The ability of signaling networks to detect, process, and react specifically to various stress signals is a key property of living cells. To characterize these oftentimes overwhelmingly complex signal transduction pathways, one promising approach is to use quantitative experiments in synergy with modeling and simulations. We focus on the network underlying the stress response of p53, a pivotal player in cancer initiation and prevention aside from its contribution to numerous other aspects of disease and normal life. Lying at the heart of intricate regulations is the autoregulatory feedback of p53 by MDM2, a critical negative regulator of p53. As most human malignancies shut down the p53 tumor-suppressing responses to survive, p53 and MDM2 are of the most promising targets for drug intervention in cancer therapy. Meanwhile, microRNAs (miRNAs) have emerged as a key regulatory player in nearly every cellular process and intriguingly recent studies show that miRNAs have direct interactions with the p53-MDM2 core. It is safe to assume that the coupled pathways formed by miRNAs and p53-MDM2 play a fundamental role in cellular health. We propose to develop novel methods to theoretically assess the interactions between p53-MDM2 and miRNAs, and experimentally rewire the miRNA-p53-MDM2 network. We propose the experimental implementation of novel molecular circuits engineered to respond to microRNAs introducing closed-loop feedback control to revive the p53 function. We believe that our proposal can provide new insight to medical strategies in the treatment of p53-dependent human cancers.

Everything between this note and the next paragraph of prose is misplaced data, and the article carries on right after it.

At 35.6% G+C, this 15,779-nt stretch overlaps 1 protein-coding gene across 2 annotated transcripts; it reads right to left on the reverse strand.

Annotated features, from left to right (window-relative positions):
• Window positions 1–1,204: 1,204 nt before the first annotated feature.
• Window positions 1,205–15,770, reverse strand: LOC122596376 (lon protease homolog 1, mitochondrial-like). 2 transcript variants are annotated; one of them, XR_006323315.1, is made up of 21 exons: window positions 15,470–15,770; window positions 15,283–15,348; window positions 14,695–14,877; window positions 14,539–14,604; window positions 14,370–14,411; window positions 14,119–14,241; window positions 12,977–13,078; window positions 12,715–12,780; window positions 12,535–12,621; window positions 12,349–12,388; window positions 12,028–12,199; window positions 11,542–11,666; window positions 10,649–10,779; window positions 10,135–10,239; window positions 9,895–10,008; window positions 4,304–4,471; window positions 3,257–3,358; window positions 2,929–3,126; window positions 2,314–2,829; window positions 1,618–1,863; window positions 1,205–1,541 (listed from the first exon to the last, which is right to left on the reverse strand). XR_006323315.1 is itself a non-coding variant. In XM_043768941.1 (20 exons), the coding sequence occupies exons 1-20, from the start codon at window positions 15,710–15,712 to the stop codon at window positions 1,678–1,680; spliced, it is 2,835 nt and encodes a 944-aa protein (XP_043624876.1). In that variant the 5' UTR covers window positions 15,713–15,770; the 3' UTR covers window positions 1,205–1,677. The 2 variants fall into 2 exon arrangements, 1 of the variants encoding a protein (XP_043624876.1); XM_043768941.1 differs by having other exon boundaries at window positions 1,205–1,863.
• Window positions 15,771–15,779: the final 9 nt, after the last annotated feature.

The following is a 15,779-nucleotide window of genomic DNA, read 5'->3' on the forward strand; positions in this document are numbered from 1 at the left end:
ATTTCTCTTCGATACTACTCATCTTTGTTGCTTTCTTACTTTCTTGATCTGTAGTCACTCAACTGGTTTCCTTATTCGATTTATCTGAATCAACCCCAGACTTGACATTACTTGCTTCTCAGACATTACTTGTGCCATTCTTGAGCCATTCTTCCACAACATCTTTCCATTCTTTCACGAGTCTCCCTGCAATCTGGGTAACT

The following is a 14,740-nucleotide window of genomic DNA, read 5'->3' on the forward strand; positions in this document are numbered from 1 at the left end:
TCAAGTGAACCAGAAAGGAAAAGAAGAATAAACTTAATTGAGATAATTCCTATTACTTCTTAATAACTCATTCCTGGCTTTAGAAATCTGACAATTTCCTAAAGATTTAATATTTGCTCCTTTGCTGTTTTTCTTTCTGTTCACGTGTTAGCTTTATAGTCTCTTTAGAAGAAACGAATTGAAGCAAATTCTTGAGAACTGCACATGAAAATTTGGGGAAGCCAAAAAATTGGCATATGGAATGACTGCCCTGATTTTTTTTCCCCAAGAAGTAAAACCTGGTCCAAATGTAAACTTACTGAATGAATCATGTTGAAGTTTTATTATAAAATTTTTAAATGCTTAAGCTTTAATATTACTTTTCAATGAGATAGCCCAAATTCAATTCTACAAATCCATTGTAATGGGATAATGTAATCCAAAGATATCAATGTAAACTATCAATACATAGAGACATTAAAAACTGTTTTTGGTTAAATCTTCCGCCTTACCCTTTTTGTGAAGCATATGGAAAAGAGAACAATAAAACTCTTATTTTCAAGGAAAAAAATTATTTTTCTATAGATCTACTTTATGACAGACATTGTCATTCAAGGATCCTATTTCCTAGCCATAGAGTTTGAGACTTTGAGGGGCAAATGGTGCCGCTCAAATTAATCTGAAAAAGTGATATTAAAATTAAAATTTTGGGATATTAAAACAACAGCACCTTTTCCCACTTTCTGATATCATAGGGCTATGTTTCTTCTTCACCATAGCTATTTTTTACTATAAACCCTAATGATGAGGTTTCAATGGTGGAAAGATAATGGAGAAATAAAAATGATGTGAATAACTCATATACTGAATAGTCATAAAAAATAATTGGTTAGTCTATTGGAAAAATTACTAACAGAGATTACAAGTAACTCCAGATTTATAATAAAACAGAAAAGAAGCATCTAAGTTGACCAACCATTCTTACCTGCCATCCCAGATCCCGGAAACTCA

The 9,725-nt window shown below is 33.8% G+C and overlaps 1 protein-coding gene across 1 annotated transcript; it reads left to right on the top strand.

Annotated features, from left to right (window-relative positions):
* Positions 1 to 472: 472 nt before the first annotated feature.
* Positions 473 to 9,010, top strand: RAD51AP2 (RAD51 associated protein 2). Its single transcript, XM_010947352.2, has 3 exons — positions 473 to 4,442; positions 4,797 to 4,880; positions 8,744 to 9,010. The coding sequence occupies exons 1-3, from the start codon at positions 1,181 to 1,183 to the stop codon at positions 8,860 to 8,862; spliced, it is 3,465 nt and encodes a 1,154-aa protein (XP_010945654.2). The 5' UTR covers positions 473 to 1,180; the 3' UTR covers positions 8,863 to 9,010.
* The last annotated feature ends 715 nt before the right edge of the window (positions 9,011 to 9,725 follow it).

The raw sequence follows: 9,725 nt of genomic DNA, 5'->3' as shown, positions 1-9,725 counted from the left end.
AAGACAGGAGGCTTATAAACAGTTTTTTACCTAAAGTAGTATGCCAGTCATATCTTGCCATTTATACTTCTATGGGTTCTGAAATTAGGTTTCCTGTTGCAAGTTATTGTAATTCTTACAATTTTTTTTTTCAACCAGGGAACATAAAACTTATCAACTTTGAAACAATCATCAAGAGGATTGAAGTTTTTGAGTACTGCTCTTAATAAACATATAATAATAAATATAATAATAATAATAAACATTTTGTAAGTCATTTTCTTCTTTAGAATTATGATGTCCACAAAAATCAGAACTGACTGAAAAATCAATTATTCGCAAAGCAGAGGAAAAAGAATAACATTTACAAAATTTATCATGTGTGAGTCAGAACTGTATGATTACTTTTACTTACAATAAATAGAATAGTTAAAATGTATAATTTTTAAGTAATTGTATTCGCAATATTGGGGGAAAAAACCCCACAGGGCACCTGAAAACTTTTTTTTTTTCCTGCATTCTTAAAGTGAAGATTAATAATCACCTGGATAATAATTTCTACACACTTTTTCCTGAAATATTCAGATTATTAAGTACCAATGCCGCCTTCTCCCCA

We propose novel theoretical methods to examine the relationship between p53-MDM2 and microRNAs, and experimentally rewire the miRNA-p53-MDM2 core. Advances in understanding of the interplay between p53 response and miRNAs regulation can provide new insight to existing treatment modalities. Importantly, our work will aim to redefine medical strategies, introducing closed-loop molecular interventions in the treatment of p53-dependent human cancers.
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